The duo of external candidates, Colonel Alexander Jones with the Baltimore County Police Department and Assistant Chief Avery Moore with the Dallas Police Department, promised to integrate into the community and properly skipper the agency that has weathered a bombardment of high-profile incidents in the past year.
“In my regular role each day, I build partnerships,” Jones, whose department oversees some 850,000 people just outside the City of Baltimore, said. “I build relationships all through Baltimore County. I want to bring my skillset here so that we can actually engage the community properly, and I think that once we start engaging the communities that we have been over-policing and underserving … we can actually make Aurora much stronger.”
Moore, a nearly three-decade veteran of Dallas police, championed sending recruiters to local schools to mend community ties and ideally attract local, diverse talent to the agency that oversees some 380,000 people.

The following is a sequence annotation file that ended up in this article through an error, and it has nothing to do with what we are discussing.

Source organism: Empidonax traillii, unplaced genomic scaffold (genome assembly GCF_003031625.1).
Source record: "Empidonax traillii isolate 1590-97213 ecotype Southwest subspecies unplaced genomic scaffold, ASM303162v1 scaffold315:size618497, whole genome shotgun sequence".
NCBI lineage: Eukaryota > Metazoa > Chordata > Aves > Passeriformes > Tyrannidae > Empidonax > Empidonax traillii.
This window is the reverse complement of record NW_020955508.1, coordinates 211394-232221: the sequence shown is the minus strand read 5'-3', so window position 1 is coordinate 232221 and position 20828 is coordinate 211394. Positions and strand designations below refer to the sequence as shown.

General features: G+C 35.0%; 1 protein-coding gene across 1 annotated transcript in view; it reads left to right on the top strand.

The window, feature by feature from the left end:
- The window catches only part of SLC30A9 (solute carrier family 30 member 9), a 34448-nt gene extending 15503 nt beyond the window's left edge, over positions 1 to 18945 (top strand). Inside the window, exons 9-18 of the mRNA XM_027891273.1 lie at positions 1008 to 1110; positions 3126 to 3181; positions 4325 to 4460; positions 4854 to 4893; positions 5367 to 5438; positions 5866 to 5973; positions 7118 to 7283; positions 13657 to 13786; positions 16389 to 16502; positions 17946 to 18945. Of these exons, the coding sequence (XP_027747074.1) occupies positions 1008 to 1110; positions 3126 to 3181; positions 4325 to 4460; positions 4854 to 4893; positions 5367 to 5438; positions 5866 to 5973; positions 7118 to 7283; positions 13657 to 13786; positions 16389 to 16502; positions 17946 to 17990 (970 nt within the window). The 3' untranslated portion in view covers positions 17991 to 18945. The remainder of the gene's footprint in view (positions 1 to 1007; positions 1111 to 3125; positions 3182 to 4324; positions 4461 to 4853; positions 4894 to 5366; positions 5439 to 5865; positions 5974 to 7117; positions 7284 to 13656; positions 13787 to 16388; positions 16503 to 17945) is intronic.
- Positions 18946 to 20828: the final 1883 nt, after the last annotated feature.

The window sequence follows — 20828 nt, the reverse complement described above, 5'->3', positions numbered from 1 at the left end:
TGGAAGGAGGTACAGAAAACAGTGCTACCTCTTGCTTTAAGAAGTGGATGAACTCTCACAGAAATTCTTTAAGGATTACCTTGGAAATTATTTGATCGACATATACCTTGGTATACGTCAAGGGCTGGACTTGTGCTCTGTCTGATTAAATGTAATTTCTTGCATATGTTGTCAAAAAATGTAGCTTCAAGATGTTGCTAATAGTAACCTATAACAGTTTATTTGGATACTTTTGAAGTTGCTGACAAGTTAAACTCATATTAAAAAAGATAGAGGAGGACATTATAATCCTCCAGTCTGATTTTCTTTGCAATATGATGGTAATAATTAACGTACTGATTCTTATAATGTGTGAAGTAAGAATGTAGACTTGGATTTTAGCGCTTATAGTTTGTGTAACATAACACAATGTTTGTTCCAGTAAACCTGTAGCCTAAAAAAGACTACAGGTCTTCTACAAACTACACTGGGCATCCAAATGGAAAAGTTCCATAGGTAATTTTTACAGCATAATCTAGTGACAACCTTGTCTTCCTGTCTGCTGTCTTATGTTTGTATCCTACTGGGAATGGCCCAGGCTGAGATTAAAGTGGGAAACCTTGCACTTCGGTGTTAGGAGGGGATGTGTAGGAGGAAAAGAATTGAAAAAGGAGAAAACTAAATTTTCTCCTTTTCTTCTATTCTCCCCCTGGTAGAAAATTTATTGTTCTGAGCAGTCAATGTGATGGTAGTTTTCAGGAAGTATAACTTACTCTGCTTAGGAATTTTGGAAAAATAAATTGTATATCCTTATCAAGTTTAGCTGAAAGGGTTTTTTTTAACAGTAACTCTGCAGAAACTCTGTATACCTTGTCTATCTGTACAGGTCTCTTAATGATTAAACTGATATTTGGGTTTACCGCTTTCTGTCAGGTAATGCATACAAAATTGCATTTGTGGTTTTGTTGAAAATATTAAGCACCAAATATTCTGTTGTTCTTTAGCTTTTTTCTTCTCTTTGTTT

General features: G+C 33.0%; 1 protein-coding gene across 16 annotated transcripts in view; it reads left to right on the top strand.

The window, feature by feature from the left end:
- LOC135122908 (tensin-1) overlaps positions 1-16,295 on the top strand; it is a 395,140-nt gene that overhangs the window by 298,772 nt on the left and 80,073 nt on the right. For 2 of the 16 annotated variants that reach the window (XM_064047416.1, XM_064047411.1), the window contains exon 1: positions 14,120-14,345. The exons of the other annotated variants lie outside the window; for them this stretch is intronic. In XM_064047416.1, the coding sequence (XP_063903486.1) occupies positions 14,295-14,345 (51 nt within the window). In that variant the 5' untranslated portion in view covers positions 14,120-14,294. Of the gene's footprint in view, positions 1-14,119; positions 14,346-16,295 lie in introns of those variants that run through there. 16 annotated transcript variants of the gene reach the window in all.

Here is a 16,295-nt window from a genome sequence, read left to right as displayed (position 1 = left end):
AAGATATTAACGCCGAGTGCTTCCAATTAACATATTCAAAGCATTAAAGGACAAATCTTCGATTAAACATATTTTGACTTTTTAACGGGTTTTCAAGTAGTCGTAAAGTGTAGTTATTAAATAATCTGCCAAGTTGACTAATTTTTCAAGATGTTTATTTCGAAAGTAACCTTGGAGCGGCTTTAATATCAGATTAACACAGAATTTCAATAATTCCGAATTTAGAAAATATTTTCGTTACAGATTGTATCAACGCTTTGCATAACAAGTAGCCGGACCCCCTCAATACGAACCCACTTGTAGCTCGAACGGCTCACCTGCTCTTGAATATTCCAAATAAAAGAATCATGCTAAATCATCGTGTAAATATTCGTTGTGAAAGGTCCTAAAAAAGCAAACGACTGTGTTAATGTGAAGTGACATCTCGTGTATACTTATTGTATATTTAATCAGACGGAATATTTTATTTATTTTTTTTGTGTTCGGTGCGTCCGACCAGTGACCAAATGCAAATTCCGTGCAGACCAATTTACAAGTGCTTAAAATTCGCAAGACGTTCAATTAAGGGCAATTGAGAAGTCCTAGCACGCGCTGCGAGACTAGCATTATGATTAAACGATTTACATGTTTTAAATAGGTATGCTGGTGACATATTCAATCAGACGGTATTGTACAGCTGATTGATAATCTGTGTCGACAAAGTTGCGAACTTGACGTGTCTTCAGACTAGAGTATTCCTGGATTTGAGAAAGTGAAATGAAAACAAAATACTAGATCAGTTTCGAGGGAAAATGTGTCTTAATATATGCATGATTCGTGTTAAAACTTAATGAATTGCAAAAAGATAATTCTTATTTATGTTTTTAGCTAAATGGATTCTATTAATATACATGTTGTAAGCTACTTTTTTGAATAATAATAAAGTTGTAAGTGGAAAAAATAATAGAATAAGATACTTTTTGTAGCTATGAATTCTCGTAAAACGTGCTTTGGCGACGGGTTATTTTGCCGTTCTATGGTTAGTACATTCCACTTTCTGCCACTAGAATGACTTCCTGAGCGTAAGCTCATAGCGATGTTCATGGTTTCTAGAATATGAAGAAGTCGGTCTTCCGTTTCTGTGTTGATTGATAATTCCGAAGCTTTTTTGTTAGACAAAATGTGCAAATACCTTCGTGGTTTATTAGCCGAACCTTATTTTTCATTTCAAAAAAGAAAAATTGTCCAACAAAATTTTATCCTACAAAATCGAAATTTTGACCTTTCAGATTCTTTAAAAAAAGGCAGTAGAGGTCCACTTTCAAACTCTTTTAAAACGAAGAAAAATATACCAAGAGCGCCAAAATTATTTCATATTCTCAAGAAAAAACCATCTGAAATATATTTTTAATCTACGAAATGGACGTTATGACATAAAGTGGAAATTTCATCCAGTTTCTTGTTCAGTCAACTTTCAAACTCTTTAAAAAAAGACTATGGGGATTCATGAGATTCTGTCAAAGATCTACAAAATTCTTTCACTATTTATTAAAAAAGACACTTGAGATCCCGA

“I will be with you every step of the way, and I welcome challenge,” he said. “I welcome conversation that needs to be had, and I welcome the opportunity to help change this department in a way that actually is a microcosm of the community.”
The city received more than 800 questions in the days leading up to the public panel, the bulk of which centered on the death of Elijah McClain, the 23-year-old unarmed black man who died several days after police detained him while he was walking home from a convenience store last August.
All of the candidates lamented McClain’s death, though the two external police officers said they weren’t intimately familiar with the case. The two internal candidates said McClain’s death warranted change.
“This community lost a vibrant young man, and that tragedy cannot be reversed,” Wilson said. “But what we can do as a police agency is change the way we do business.”
Earlier this month, Wilson introduced a gaggle of policy changes tangentially related to McClain’s death, including a ban on the controversial carotid hold that was appleid to the Aurora resident while he was detained by a trio of Aurora police officers who were ultimately cleared of any wrongdoing.